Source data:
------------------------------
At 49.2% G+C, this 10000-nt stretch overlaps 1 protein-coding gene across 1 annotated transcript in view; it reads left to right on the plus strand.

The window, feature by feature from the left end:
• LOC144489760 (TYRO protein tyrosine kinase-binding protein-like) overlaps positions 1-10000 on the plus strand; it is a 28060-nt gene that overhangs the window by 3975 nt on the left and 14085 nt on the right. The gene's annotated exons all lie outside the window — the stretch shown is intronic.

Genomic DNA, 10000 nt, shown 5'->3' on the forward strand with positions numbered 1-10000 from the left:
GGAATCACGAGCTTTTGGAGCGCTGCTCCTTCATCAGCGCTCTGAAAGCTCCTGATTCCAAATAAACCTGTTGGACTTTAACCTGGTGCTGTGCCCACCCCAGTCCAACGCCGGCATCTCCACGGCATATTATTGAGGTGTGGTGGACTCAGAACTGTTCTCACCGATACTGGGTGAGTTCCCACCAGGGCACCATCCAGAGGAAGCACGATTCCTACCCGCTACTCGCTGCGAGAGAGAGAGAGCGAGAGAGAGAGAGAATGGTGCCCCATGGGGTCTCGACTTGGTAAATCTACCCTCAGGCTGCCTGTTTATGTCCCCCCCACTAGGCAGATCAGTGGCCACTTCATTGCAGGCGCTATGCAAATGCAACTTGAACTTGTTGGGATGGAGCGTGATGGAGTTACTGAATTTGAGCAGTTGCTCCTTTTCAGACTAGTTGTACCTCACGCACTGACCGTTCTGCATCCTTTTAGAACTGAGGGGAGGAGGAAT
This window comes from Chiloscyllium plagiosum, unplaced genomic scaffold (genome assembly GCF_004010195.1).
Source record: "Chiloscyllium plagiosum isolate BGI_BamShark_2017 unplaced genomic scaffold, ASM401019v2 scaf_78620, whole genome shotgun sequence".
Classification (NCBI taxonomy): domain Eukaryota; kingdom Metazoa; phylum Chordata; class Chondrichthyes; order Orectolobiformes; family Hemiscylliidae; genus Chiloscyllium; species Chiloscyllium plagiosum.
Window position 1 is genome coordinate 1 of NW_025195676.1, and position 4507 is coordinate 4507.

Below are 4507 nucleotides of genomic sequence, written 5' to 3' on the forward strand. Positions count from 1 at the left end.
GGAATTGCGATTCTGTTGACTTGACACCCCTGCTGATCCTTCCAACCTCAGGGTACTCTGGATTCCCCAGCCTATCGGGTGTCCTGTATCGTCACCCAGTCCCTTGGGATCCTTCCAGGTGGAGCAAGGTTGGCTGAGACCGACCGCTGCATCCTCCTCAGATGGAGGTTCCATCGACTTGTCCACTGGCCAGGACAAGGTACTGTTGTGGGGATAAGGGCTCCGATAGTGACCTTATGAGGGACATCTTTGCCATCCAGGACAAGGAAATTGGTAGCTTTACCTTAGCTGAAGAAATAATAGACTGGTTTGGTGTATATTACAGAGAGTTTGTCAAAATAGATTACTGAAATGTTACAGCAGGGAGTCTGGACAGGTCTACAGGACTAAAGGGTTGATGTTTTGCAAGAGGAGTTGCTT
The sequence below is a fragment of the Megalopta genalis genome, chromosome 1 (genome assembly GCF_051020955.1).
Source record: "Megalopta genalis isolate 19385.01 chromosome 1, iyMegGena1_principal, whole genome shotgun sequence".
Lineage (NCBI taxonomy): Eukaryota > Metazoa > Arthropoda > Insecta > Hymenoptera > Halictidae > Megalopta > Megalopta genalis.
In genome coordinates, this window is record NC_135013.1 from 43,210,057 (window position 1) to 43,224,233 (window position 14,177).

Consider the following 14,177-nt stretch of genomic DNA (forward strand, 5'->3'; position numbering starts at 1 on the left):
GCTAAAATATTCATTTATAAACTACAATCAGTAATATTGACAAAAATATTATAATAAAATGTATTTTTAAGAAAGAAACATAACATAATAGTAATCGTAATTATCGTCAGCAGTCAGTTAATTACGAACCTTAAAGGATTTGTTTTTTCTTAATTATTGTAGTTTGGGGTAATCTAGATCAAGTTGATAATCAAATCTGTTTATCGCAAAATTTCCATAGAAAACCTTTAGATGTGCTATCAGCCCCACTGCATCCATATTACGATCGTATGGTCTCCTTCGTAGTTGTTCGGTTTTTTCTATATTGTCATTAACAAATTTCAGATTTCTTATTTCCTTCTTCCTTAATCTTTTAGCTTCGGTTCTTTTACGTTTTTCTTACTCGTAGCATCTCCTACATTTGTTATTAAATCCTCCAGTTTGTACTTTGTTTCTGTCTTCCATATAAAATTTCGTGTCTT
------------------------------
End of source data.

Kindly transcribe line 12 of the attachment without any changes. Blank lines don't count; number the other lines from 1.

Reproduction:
The sequence below is a fragment of the Megalopta genalis genome, chromosome 1 (genome assembly GCF_051020955.1).